2. Can you continue to contribute to your Health Savings account once you reach age 65? In most cases you cannot continue making contributions, but there is one exception.
    • You can continue contributing to your Health Savings Account as long as you don’t apply for Medicare!
    • Once you elect to take Social Security benefits you will automatically be enrolled in Medicare.
    • Once enrolled in Medicare you will not be eligible to make additional contributions to your Health Savings Account.
    • There is no cost for Medicare Part A
    • Most Americans are paying $135.50 per month for Medicare Part B
    • You will not need to apply for Medicare Part B if you are employed full time and are receiving group benefits with an employer that enrolls more than 20 employees.

       
  3.  A couple of important items on Social Security
  • Social Security was intended to be social insurance, a good foundation for retirement, and never the sole source of income.
  • Pension plans are not as common in the workplace as they were 30 years ago.  More and more people are finding Social Security as their sole source as income, and that is not a good thing.
  • There are benefits for workers.  In addition, there are benefits for spouses and survivors after a worker’s death.
     
  1. Picture of Tiger Woods putting on green jacketWhat is the money lesson we can learn from Tiger Woods with his win at the Masters?  His final round of golf was based on consistent and mostly error free golf.  His competitors made a couple of serious miscues that cost them the championship. Tiger played it safe on many of the holes. The lesson?  There is more to be gained by avoiding losses then picking apparent winners.  Make sure you play it safe with at least some of your money.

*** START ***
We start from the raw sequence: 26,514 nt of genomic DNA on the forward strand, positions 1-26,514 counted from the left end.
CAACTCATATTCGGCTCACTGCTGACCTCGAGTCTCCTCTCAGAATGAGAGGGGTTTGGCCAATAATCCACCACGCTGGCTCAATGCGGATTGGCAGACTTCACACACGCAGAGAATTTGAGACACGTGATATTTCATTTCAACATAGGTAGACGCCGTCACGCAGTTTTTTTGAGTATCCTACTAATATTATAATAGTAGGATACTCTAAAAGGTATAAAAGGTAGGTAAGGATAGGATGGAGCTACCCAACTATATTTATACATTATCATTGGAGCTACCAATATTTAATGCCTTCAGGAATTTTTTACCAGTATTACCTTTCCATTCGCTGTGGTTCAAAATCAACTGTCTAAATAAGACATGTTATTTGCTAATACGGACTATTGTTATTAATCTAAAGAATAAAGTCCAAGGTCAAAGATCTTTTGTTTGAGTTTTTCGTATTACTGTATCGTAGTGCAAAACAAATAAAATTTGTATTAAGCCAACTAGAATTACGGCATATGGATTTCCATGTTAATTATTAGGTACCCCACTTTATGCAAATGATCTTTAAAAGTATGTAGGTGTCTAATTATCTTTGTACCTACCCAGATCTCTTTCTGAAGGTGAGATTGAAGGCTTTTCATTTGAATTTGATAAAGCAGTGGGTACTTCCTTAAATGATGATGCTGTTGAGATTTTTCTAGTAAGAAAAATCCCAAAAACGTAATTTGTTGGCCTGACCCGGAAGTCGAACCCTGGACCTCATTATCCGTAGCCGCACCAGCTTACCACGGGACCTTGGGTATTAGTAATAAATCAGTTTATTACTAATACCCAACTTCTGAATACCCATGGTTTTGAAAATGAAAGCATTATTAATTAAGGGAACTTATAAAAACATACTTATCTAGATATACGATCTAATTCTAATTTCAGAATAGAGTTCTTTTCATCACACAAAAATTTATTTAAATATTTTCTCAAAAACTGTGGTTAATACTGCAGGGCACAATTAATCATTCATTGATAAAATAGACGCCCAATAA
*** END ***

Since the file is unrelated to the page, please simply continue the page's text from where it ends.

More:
2. It is important to know that not all inheritances are tax-free.  In a recent court decision (Schermer, TC Memo. 2019-28) it was determined that lump sum distributions by a widow from her deceased husband’s IRA are taxable as income.  The reason is that the husband would have been taxed on the payouts if the funds has been distributed before death.  Remember, Uncle Sam does get his money!

     
  3. Your best day emotionally (having your house free and clear) may be your worst day financially. Why?  Life is a series of expected and unexpected events. What if you need cash and cannot access the equity in your house?  It happens. The time to make arrangements for the cash is when you don't need it and you qualify. There is a possibility you won't qualify when you need it. The equity in your house is yours if you qualify to access it. Home Equity Lines are an excellent source of funds and you only pay interest on the monies being used.  

     
  4.  Interest rates are increasing but mortgage interest rates are still historically low.  30-year fixed are around 4%, and 15-year fixed are around 3.5%.  In 1989 those same rates were 11% and 10.5%.  This might be a great time to lock-in those low rates.

 

Sincerely,

Gary Pevey, CLU ChFC

Wealth Design Group

3445 American River Drive, Suite B Sacramento, CA 95864

(916) 480-0669

Gary@WealthDesignGroup.com

 

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The information provided by Wealth Design Group is intended for educational purposes only. This information is not intended as tax, legal, investment, or retirement advice or recommendations. You are always encouraged to seek your own advice from other legal and financial professionals.